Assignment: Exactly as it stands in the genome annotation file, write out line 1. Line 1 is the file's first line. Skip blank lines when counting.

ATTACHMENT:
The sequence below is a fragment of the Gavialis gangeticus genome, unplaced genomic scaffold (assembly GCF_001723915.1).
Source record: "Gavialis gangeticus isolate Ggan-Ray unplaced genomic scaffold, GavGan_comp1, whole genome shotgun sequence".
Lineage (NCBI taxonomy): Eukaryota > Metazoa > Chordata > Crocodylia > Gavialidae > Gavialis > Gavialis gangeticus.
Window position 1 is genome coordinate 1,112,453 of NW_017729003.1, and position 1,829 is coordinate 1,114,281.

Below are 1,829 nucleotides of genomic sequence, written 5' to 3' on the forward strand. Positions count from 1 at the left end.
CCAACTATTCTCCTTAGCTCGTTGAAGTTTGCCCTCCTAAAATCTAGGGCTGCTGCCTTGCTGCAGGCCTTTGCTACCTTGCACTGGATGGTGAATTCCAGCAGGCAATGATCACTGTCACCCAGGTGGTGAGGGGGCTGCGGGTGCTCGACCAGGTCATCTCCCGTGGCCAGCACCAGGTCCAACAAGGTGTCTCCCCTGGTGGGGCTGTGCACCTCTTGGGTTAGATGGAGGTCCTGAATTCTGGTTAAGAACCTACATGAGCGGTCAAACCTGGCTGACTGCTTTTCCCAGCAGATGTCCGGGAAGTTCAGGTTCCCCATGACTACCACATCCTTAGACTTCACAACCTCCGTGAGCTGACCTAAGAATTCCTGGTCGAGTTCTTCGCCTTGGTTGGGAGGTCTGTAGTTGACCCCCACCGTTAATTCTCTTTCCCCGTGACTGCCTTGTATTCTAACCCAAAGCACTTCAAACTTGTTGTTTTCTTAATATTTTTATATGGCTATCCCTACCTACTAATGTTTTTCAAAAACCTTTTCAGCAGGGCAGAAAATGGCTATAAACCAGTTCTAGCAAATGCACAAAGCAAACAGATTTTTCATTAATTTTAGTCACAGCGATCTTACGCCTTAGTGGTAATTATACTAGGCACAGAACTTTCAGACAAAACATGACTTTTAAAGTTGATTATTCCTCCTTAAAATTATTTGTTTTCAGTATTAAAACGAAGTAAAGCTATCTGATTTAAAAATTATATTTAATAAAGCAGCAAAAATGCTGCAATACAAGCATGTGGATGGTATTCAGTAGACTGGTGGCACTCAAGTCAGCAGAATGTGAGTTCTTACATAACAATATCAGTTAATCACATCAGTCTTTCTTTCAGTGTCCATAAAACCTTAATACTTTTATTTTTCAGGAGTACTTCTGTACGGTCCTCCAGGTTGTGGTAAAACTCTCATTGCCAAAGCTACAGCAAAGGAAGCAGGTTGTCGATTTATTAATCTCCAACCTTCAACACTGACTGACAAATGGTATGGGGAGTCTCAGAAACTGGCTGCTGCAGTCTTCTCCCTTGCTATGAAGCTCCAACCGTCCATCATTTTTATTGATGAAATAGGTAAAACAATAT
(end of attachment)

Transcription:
The sequence below is a fragment of the Gavialis gangeticus genome, unplaced genomic scaffold (assembly GCF_001723915.1).